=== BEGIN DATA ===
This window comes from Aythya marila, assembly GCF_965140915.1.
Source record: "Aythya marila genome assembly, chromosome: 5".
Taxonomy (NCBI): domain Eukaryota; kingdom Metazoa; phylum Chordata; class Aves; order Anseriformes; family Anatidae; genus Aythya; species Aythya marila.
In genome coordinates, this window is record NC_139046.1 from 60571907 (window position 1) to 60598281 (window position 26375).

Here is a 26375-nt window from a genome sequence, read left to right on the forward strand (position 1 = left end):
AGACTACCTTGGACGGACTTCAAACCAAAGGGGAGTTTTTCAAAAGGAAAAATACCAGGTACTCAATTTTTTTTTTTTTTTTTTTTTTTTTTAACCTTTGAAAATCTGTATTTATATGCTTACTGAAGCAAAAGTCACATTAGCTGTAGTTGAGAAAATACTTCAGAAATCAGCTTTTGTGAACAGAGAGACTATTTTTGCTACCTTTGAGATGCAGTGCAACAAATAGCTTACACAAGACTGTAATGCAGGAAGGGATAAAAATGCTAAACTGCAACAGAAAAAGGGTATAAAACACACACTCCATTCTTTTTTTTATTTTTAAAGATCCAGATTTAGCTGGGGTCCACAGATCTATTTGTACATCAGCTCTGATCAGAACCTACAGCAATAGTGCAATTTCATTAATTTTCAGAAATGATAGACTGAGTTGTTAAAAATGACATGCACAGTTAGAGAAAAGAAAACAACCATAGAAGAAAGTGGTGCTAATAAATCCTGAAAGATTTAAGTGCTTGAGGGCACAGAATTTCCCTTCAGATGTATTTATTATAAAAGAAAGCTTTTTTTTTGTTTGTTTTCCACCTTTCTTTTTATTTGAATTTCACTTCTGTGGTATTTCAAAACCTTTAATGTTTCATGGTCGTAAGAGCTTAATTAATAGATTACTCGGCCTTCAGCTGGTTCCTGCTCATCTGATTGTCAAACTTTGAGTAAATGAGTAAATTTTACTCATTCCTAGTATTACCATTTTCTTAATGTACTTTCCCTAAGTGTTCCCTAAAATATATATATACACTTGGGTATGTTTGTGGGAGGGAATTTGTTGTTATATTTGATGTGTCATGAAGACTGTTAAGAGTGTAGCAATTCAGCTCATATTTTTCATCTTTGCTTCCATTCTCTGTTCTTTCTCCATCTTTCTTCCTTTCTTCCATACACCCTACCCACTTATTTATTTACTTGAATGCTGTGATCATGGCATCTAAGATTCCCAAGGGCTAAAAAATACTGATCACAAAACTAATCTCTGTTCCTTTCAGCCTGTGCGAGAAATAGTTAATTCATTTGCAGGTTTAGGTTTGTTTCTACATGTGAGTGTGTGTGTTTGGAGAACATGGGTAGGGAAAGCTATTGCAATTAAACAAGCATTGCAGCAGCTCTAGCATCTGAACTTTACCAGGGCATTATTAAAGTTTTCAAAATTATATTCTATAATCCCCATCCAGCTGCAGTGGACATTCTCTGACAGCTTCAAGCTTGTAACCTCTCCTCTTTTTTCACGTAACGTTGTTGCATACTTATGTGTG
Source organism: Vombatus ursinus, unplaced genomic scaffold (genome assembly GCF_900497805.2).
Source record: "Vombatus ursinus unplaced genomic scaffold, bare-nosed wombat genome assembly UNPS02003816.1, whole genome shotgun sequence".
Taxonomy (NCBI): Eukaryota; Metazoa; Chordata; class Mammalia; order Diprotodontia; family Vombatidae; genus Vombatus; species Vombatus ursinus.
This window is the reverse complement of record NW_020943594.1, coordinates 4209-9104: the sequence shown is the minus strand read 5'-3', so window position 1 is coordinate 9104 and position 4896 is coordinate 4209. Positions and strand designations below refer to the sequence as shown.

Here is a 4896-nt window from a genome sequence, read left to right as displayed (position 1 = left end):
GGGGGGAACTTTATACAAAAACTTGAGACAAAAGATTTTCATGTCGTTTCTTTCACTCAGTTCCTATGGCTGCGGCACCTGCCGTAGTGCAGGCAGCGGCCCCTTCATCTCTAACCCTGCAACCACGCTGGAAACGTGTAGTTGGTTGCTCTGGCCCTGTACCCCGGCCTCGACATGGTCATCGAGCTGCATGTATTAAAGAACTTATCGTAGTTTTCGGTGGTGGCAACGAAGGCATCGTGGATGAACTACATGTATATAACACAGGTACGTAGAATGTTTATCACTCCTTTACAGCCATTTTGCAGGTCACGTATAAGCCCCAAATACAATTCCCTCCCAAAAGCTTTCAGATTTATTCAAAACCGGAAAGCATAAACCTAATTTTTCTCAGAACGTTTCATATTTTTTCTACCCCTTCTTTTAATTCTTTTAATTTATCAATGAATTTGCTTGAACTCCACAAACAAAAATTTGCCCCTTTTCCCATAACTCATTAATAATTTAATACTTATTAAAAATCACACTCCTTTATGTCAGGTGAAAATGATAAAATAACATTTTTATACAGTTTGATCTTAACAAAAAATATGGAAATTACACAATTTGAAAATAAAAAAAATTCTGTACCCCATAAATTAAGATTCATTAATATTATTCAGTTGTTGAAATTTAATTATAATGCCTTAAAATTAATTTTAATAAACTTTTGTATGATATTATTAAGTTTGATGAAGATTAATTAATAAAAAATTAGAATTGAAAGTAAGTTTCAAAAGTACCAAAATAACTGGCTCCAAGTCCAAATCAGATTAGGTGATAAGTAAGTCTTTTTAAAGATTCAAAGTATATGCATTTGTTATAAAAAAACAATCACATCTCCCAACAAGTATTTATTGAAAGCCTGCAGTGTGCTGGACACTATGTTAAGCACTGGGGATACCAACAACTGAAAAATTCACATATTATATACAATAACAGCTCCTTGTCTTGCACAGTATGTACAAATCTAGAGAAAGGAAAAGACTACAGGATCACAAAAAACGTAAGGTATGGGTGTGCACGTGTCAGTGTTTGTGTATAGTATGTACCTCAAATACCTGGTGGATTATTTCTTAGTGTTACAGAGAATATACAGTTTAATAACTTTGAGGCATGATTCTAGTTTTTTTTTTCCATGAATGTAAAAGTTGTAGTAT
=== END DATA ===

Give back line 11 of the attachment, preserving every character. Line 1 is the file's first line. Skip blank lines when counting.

Here is a 4896-nt window from a genome sequence, read left to right as displayed (position 1 = left end):